Longi's ground-breaking solar cells will "take years" to reduce electricity bills

Beijing: Longyi Green Energy Technology, the world's largest producer of solar panels, made headlines last week when it announced it had broken another world record for a product's energy conversion efficiency.

While this news is exciting for scientists and engineers, analysts say it will take years to translate this achievement into lower electricity bills for consumers and boost global efforts to reduce energy production and combat climate change.

"This is truly a great achievement, taking industry progress to the next level," said Karl Melkonyan, senior solar and clean energy technology analyst at financial information provider S&P Global. "The next important factor, however, is stabilizing production costs at a viable level for commercialization."

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Although Longhi can produce solar cells on a single production line with a capacity of several hundred megawatts, he estimates that it will take one to two years to scale up production and reduce costs. A solar panel is a collection of solar cells mounted in a frame.

According to Melkonyan, the groundbreaking efficiency built-in heterojunction technology (HJT) should be cost competitive with the leading passive emitter and rear contact (PERC) and emerging tunnel oxide passivated contacts (TOPCon) technologies.

According to the International Energy Agency, renewable energy, primarily solar and wind, will meet more than 70% of China's additional electricity demand over the next three years as the country aims to peak coal consumption by 2025 and peak carbon dioxide emissions by 2030. I want to help. Combating global warming.

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Longhi's HJT silicon solar cells have achieved a 26.81 percent efficiency rate in converting sunlight into electricity, according to a statement released last Saturday, citing the latest certification report from Germany's Institute for Solar Energy Research in Hamelin. .

According to Longhi, in just one month, its research and development team broke the world record three times, increasing efficiency from 26.74 to 26.81 percent.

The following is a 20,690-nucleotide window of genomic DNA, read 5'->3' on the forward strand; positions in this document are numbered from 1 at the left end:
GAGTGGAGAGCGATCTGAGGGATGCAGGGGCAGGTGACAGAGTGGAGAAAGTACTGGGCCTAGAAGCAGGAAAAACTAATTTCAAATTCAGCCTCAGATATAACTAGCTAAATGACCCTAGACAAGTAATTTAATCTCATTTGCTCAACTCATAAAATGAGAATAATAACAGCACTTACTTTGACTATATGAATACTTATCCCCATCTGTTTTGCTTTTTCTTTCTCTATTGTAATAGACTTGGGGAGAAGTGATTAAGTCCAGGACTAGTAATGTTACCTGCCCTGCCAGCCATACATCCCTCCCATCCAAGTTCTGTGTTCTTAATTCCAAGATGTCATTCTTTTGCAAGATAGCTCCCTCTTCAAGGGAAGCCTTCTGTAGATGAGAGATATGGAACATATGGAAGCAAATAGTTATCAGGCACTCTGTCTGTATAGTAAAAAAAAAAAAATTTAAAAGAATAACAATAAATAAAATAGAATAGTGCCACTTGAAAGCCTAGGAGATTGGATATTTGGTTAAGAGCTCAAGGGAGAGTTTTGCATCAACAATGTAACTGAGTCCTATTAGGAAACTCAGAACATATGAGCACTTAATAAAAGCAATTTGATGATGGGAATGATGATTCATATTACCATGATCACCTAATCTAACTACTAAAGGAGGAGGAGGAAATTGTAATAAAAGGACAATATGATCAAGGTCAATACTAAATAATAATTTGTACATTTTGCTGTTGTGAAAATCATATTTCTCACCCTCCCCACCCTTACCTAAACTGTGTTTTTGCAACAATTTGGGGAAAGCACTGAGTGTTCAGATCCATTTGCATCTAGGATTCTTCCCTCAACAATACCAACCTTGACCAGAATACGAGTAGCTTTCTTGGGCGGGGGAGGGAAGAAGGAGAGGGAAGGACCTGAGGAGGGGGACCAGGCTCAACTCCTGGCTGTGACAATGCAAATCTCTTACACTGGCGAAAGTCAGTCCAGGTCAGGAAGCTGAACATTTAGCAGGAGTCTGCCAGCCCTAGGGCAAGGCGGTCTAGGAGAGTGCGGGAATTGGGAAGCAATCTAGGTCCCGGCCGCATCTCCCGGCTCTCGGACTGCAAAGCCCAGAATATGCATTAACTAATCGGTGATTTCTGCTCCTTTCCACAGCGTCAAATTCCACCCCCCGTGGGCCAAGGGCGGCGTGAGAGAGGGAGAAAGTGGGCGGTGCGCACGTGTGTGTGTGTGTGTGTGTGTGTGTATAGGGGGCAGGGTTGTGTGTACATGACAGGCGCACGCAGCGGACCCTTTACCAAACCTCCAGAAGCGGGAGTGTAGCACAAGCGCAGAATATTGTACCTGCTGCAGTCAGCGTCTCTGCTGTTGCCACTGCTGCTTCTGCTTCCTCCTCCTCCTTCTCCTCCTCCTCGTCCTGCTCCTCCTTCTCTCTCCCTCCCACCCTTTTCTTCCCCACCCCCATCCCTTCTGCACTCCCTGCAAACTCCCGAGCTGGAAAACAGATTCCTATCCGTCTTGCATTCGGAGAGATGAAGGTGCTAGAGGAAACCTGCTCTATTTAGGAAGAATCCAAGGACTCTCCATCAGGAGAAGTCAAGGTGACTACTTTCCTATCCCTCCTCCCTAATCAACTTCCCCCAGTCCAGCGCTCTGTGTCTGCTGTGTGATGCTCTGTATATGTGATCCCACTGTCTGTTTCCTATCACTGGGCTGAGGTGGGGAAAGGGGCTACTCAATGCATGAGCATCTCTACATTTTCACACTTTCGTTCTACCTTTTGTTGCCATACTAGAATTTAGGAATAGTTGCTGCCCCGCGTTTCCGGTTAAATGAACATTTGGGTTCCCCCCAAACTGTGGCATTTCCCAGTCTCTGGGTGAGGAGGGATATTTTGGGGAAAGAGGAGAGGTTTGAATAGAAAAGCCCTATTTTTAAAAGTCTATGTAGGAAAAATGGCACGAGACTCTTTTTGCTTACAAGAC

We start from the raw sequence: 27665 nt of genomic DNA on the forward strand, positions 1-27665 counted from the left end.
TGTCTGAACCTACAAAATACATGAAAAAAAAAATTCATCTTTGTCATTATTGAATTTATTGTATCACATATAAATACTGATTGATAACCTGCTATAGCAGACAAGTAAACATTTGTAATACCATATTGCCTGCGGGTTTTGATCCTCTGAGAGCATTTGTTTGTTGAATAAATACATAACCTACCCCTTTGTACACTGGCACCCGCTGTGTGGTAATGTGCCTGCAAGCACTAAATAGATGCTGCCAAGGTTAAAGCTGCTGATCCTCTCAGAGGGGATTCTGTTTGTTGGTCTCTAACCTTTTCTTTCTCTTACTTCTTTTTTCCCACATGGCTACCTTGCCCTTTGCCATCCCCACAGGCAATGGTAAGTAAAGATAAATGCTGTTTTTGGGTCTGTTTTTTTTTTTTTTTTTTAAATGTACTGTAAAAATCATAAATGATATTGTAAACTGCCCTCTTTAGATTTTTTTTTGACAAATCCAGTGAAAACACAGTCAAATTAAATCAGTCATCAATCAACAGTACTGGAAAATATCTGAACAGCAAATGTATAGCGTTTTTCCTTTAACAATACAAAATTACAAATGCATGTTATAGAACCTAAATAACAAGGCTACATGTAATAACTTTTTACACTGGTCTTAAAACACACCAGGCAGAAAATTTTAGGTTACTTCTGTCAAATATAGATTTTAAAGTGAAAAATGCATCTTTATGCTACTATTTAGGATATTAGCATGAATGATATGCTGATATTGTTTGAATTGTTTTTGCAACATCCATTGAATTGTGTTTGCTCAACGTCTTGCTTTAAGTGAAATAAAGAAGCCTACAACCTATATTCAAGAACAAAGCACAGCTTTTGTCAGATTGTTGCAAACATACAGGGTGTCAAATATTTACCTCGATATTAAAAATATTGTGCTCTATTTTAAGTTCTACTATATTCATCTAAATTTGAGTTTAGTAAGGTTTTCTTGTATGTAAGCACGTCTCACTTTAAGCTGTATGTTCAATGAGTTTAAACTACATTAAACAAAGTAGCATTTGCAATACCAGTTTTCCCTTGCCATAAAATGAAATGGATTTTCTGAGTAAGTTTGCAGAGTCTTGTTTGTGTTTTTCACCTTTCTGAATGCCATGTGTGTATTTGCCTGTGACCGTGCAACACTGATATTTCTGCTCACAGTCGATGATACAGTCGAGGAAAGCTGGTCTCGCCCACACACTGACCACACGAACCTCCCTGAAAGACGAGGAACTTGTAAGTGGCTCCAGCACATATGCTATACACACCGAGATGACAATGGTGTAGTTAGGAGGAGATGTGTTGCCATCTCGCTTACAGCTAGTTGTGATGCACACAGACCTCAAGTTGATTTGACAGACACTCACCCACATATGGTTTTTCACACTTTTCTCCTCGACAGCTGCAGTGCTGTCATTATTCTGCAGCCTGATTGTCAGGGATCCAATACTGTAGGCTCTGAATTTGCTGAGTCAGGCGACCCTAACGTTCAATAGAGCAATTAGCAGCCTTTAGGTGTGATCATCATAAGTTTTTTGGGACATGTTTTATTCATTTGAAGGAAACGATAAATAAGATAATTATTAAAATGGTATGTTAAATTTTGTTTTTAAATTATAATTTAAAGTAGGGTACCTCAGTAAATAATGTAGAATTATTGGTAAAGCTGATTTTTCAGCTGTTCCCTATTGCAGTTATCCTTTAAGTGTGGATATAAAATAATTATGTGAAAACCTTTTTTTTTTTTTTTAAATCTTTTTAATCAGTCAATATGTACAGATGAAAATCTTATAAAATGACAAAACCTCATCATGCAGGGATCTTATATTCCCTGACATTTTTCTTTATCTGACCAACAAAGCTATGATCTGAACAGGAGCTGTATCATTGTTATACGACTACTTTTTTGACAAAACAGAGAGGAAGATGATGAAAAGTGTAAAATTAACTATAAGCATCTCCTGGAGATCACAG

Japan's Kaneka had set the previous record of 26.63 per cent in 2017.
Longhi's achievement will be included in the next edition of efficiency tables tracking industry progress, according to the Shanghai-listed firm, which cited Michael Green, known as the "father of photovoltaics", as It has been said in the record – the ceremony of breaking.

For 30 of the past 39 years, a professor at Australia's University of New South Wales set the record for silicon solar cell efficiency.
The PERC solar cell he invented in 1983 accounted for 91.2 percent of all global silicon solar panels produced last year, according to the China Photovoltaic Industry Association.

After the cells are assembled into panels, their conversion efficiency drops by 2 to 3 percentage points.
This means future HJT panels will have efficiencies of around 23%, compared to the 20-21% being enjoyed by panels on the market today, according to Melkonyan.

They estimated that for every percentage point of efficiency improvement, the cost of electricity generation could be reduced by about 3%.

While more efficient modules are more expensive and will increase the cost of upfront infrastructure, he said the savings on transportation, installation, operation and maintenance could more than offset this.

However, future cost savings are difficult to estimate because the manufacture of solar components consumes a lot of electricity, according to Frank Hogwitz, founder of Asia Europe Clean Energy (Solar) Advisory, which became more so after Russia's invasion of Ukraine. has become expensive.

He added that the higher prices of materials used to manufacture solar generation systems, such as aluminum used in support structures and ethylene vinyl acetate (EVA) to seal solar cells in panels, also impacted costs.

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He anticipates that HJT panels will begin to gain significant market share in 2024. "This means that the general public will have to wait a while before such modules become available," he explained. "Once you get past 1,000 megawatts [of output], you get a sense of the mass."

"Given that this is a fairly competitive industry, a large-scale transition from workhorses such as PERC to HJT will probably take two to four years."

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